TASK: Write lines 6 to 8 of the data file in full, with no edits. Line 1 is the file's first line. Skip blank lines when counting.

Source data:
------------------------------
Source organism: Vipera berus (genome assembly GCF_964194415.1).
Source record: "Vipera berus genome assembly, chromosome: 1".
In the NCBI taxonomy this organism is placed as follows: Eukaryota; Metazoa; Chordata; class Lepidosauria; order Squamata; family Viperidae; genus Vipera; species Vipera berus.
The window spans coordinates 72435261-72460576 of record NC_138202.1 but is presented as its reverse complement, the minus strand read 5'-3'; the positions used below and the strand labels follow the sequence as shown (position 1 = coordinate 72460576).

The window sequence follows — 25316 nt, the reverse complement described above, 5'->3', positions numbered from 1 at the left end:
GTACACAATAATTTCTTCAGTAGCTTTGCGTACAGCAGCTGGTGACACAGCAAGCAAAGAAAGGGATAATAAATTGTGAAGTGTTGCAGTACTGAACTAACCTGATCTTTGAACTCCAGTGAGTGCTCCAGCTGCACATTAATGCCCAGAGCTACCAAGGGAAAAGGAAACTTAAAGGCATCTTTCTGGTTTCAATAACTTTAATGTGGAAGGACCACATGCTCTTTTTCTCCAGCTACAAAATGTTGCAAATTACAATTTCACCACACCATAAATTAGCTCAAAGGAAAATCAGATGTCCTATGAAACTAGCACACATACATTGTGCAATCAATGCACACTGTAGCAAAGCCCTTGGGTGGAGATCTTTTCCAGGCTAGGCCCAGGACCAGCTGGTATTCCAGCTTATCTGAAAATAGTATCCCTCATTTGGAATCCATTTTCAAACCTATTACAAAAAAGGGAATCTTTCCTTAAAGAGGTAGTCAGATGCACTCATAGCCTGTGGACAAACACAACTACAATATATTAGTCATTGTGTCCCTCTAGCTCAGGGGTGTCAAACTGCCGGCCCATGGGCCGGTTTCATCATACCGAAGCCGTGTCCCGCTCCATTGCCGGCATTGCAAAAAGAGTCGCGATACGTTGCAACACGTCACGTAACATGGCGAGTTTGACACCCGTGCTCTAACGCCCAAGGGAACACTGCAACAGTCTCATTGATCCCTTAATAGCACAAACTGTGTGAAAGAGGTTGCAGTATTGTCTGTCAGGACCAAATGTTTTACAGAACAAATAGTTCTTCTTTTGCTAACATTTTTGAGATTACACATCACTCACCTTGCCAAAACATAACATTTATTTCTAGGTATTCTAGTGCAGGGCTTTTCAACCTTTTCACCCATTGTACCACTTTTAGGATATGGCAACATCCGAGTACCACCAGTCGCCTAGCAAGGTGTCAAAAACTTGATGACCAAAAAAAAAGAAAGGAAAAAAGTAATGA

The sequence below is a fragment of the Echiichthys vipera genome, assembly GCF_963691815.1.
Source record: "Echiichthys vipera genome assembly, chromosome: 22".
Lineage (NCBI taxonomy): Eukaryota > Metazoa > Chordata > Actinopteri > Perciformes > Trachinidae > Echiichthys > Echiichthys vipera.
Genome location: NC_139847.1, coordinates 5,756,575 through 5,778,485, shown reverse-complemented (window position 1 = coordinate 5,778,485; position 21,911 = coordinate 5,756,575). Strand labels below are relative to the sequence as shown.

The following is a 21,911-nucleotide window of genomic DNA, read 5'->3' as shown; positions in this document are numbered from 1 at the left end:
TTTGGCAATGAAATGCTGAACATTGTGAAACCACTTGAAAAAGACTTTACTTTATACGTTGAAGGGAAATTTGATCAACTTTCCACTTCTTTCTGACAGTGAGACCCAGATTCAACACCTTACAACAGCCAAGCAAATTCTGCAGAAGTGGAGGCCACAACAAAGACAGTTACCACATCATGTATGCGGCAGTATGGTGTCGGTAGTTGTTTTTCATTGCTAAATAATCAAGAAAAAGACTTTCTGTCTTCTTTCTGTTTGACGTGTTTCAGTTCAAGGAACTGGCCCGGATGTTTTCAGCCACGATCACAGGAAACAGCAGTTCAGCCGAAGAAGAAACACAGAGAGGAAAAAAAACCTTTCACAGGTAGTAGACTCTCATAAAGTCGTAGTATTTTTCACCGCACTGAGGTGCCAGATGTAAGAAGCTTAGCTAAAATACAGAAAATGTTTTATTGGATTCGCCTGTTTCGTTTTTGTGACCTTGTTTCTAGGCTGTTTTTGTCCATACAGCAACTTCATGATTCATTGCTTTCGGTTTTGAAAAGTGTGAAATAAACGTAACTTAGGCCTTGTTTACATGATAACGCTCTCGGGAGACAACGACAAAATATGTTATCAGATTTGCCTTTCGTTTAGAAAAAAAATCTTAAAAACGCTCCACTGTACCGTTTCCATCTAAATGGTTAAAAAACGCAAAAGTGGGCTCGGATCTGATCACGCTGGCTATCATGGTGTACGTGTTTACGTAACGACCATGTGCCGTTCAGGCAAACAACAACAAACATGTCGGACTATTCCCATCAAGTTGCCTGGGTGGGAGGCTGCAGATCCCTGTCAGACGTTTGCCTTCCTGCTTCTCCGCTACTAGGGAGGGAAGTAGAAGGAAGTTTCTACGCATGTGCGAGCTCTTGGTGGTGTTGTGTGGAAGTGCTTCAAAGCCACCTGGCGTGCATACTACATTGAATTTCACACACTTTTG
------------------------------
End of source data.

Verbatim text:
GTACACAATAATTTCTTCAGTAGCTTTGCGTACAGCAGCTGGTGACACAGCAAGCAAAGAAAGGGATAATAAATTGTGAAGTGTTGCAGTACTGAACTAACCTGATCTTTGAACTCCAGTGAGTGCTCCAGCTGCACATTAATGCCCAGAGCTACCAAGGGAAAAGGAAACTTAAAGGCATCTTTCTGGTTTCAATAACTTTAATGTGGAAGGACCACATGCTCTTTTTCTCCAGCTACAAAATGTTGCAAATTACAATTTCACCACACCATAAATTAGCTCAAAGGAAAATCAGATGTCCTATGAAACTAGCACACATACATTGTGCAATCAATGCACACTGTAGCAAAGCCCTTGGGTGGAGATCTTTTCCAGGCTAGGCCCAGGACCAGCTGGTATTCCAGCTTATCTGAAAATAGTATCCCTCATTTGGAATCCATTTTCAAACCTATTACAAAAAAGGGAATCTTTCCTTAAAGAGGTAGTCAGATGCACTCATAGCCTGTGGACAAACACAACTACAATATATTAGTCATTGTGTCCCTCTAGCTCAGGGGTGTCAAACTGCCGGCCCATGGGCCGGTTTCATCATACCGAAGCCGTGTCCCGCTCCATTGCCGGCATTGCAAAAAGAGTCGCGATACGTTGCAACACGTCACGTAACATGGCGAGTTTGACACCCGTGCTCTAACGCCCAAGGGAACACTGCAACAGTCTCATTGATCCCTTAATAGCACAAACTGTGTGAAAGAGGTTGCAGTATTGTCTGTCAGGACCAAATGTTTTACAGAACAAATAGTTCTTCTTTTGCTAACATTTTTGAGATTACACATCACTCACCTTGCCAAAACATAACATTTATTTCTAGGTATTCTAGTGCAGGGCTTTTCAACCTTTTCACCCATTGTACCACTTTTAGGATATGGCAACATCCGAGTACCACCAGTCGCCTAGCAAGGTGTCAAAAACTTGATGACCAAAAAAAAAGAAAGGAAAAAAGTAATGA

The sequence below is a fragment of the Echiichthys vipera genome, assembly GCF_963691815.1.
Source record: "Echiichthys vipera genome assembly, chromosome: 22".